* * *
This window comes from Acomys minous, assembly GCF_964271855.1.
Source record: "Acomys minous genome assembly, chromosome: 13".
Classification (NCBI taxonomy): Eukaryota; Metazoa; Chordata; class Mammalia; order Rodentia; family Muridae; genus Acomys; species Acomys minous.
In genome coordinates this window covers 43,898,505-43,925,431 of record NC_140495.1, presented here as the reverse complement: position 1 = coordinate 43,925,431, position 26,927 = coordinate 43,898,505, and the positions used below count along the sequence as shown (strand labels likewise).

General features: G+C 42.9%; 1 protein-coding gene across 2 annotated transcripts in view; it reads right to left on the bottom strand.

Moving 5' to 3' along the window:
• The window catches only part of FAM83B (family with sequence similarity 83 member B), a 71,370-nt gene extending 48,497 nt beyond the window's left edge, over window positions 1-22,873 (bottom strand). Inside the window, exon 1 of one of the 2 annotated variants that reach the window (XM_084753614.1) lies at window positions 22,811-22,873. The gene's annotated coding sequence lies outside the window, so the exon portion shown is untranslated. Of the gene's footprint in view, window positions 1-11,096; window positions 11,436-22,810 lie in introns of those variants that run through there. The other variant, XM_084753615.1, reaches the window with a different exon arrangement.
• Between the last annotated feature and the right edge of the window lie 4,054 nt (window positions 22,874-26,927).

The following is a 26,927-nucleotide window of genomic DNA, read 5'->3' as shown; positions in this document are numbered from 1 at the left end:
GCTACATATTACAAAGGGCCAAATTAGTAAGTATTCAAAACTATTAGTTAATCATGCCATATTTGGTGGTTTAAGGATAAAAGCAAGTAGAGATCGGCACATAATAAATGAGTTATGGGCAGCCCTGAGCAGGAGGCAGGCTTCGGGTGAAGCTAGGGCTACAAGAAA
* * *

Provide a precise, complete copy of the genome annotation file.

This window comes from Acomys minous, assembly GCF_964271855.1.
Source record: "Acomys minous genome assembly, chromosome: 13".
Classification (NCBI taxonomy): Eukaryota; Metazoa; Chordata; class Mammalia; order Rodentia; family Muridae; genus Acomys; species Acomys minous.
In genome coordinates this window covers 43,898,505-43,925,431 of record NC_140495.1, presented here as the reverse complement: position 1 = coordinate 43,925,431, position 26,927 = coordinate 43,898,505, and the positions used below count along the sequence as shown (strand labels likewise).

General features: G+C 42.9%; 1 protein-coding gene across 2 annotated transcripts in view; it reads right to left on the bottom strand.

Moving 5' to 3' along the window:
• The window catches only part of FAM83B (family with sequence similarity 83 member B), a 71,370-nt gene extending 48,497 nt beyond the window's left edge, over window positions 1-22,873 (bottom strand). Inside the window, exon 1 of one of the 2 annotated variants that reach the window (XM_084753614.1) lies at window positions 22,811-22,873. The gene's annotated coding sequence lies outside the window, so the exon portion shown is untranslated. Of the gene's footprint in view, window positions 1-11,096; window positions 11,436-22,810 lie in introns of those variants that run through there. The other variant, XM_084753615.1, reaches the window with a different exon arrangement.
• Between the last annotated feature and the right edge of the window lie 4,054 nt (window positions 22,874-26,927).

The following is a 26,927-nucleotide window of genomic DNA, read 5'->3' as shown; positions in this document are numbered from 1 at the left end:
GCTACATATTACAAAGGGCCAAATTAGTAAGTATTCAAAACTATTAGTTAATCATGCCATATTTGGTGGTTTAAGGATAAAAGCAAGTAGAGATCGGCACATAATAAATGAGTTATGGGCAGCCCTGAGCAGGAGGCAGGCTTCGGGTGAAGCTAGGGCTACAAGAAA